Oh, and I’m likely to move my processing from Adobe Bridge/Camera Raw to Capture One. But that’s another story.

Posted by: Mike P. | July 4, 2019

Chaos Those Who Coded It

Chaos And Those Who Coded It

Posted by: Mike P. | August 15, 2015

Updating Taranis X9D Plus Firmware

This was very helpful. I wasn’t getting the boot loader updated.

DIYglenn - Learning by doing

There’s a lot of guides and posts about updating OpenTX firmwares, and a lot of them can be complicated. If you’re like me, and bought a new Taranis X9D Plus, which already has a 2.0.x firmware installed, the process is as easy as it can be.

View original post 565 more words

Posted by: Mike P. | April 3, 2015

Python argparse and option subparsers

So, now I am moving a different space – Python programming.

A common issue that seems to crop up is how to make use of the argparse module
but have the program continue if no subcommands are present in the argument

The most common case is:

import argparse

p1 = argparse.ArgumentParser( add_help = False )
p1.add_argument( ‘–flag1’ )

s = p1.add_subparsers()
p = s.add_parser( ‘group’ )
p.set_defaults( group=True )

ns = p1.parse_args()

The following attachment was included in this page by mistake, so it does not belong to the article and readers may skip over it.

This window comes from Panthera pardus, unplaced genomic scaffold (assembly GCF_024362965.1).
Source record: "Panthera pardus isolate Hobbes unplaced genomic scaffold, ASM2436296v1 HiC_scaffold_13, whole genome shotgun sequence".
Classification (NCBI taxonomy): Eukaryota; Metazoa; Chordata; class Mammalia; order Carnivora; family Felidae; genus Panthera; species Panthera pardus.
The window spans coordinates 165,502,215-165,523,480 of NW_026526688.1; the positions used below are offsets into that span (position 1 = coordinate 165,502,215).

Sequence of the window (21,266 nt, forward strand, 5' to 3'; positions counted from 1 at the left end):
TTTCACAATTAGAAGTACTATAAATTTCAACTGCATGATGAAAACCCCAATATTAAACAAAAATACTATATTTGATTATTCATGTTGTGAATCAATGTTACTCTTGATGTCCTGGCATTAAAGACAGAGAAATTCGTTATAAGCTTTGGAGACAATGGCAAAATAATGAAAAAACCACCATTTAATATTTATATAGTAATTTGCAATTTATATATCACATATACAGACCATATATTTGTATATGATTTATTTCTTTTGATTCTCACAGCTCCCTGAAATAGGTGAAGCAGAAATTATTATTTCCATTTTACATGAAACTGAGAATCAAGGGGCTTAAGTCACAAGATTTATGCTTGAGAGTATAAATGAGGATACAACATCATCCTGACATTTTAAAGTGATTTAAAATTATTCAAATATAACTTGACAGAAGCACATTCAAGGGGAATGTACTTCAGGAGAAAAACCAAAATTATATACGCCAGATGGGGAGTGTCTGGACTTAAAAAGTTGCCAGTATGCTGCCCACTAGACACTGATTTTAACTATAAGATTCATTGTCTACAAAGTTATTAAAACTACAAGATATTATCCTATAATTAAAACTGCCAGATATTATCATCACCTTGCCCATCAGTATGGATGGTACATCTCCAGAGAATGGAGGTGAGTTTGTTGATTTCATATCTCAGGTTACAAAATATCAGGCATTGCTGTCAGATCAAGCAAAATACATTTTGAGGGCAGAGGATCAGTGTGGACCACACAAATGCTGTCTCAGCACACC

print( ns )

And it prints:

$ python -h
usage: [--flag1 FLAG1] {group} ... error: too few arguments

So, my solution uses two argument parse objects, and a parent linkage as follows:

import argparse
import sys

p1 = argparse.ArgumentParser( add_help = False )
p1.add_argument( ‘–flag1’ )

p2 = argparse.ArgumentParser( parents = [ p1 ] )
s = p2.add_subparsers()
p = s.add_parser( ‘group’ )
p.set_defaults( group=True )

( init_ns, remaining ) = p1.parse_known_args( )

if remaining:
p2.parse_args( args = remaining, namespace=init_ns )
print( ‘Enter interactive loop’ )

print( init_ns )

This allows:

$ python -h
usage: [-h] [--flag1 FLAG1] {group} ...

positional arguments:

optional arguments:
-h, –help show this help message and exit
–flag1 FLAG1

So, we get the full help.

$ python --flag1=a
Enter interactive loop

So, no sub-command so we enter the interactive loop, but the flag was seen. And finally: